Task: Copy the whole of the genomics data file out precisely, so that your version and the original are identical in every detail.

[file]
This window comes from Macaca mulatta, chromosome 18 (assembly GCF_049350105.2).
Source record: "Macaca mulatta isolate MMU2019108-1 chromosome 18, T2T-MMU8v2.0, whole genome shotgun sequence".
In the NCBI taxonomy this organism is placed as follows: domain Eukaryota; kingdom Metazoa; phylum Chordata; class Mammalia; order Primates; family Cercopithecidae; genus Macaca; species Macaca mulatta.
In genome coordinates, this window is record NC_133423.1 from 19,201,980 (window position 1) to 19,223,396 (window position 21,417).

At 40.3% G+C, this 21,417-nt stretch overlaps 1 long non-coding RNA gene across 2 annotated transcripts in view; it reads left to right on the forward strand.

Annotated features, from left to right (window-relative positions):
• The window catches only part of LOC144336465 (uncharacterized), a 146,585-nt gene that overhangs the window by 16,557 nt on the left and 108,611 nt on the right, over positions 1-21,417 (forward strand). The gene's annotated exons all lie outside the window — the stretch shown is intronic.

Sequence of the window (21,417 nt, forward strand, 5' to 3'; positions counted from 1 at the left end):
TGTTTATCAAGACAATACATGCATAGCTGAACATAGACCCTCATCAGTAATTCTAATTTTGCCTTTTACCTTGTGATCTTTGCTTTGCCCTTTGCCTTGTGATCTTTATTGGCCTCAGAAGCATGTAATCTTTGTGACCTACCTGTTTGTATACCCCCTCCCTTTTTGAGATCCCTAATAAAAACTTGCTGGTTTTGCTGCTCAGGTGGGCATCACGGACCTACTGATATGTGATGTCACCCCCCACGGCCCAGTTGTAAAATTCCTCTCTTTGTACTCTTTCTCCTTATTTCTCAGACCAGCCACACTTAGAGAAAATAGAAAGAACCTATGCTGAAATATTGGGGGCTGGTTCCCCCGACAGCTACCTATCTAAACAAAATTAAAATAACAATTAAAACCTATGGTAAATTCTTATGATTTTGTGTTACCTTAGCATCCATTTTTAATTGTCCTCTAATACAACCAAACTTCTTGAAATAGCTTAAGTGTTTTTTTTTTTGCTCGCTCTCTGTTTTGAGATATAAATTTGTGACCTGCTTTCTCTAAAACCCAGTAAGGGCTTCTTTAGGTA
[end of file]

This window comes from Macaca mulatta, chromosome 18 (assembly GCF_049350105.2).
Source record: "Macaca mulatta isolate MMU2019108-1 chromosome 18, T2T-MMU8v2.0, whole genome shotgun sequence".
In the NCBI taxonomy this organism is placed as follows: domain Eukaryota; kingdom Metazoa; phylum Chordata; class Mammalia; order Primates; family Cercopithecidae; genus Macaca; species Macaca mulatta.
In genome coordinates, this window is record NC_133423.1 from 19,201,980 (window position 1) to 19,223,396 (window position 21,417).

At 40.3% G+C, this 21,417-nt stretch overlaps 1 long non-coding RNA gene across 2 annotated transcripts in view; it reads left to right on the forward strand.

Annotated features, from left to right (window-relative positions):
• The window catches only part of LOC144336465 (uncharacterized), a 146,585-nt gene that overhangs the window by 16,557 nt on the left and 108,611 nt on the right, over positions 1-21,417 (forward strand). The gene's annotated exons all lie outside the window — the stretch shown is intronic.

Sequence of the window (21,417 nt, forward strand, 5' to 3'; positions counted from 1 at the left end):
TGTTTATCAAGACAATACATGCATAGCTGAACATAGACCCTCATCAGTAATTCTAATTTTGCCTTTTACCTTGTGATCTTTGCTTTGCCCTTTGCCTTGTGATCTTTATTGGCCTCAGAAGCATGTAATCTTTGTGACCTACCTGTTTGTATACCCCCTCCCTTTTTGAGATCCCTAATAAAAACTTGCTGGTTTTGCTGCTCAGGTGGGCATCACGGACCTACTGATATGTGATGTCACCCCCCACGGCCCAGTTGTAAAATTCCTCTCTTTGTACTCTTTCTCCTTATTTCTCAGACCAGCCACACTTAGAGAAAATAGAAAGAACCTATGCTGAAATATTGGGGGCTGGTTCCCCCGACAGCTACCTATCTAAACAAAATTAAAATAACAATTAAAACCTATGGTAAATTCTTATGATTTTGTGTTACCTTAGCATCCATTTTTAATTGTCCTCTAATACAACCAAACTTCTTGAAATAGCTTAAGTGTTTTTTTTTTTGCTCGCTCTCTGTTTTGAGATATAAATTTGTGACCTGCTTTCTCTAAAACCCAGTAAGGGCTTCTTTAGGTA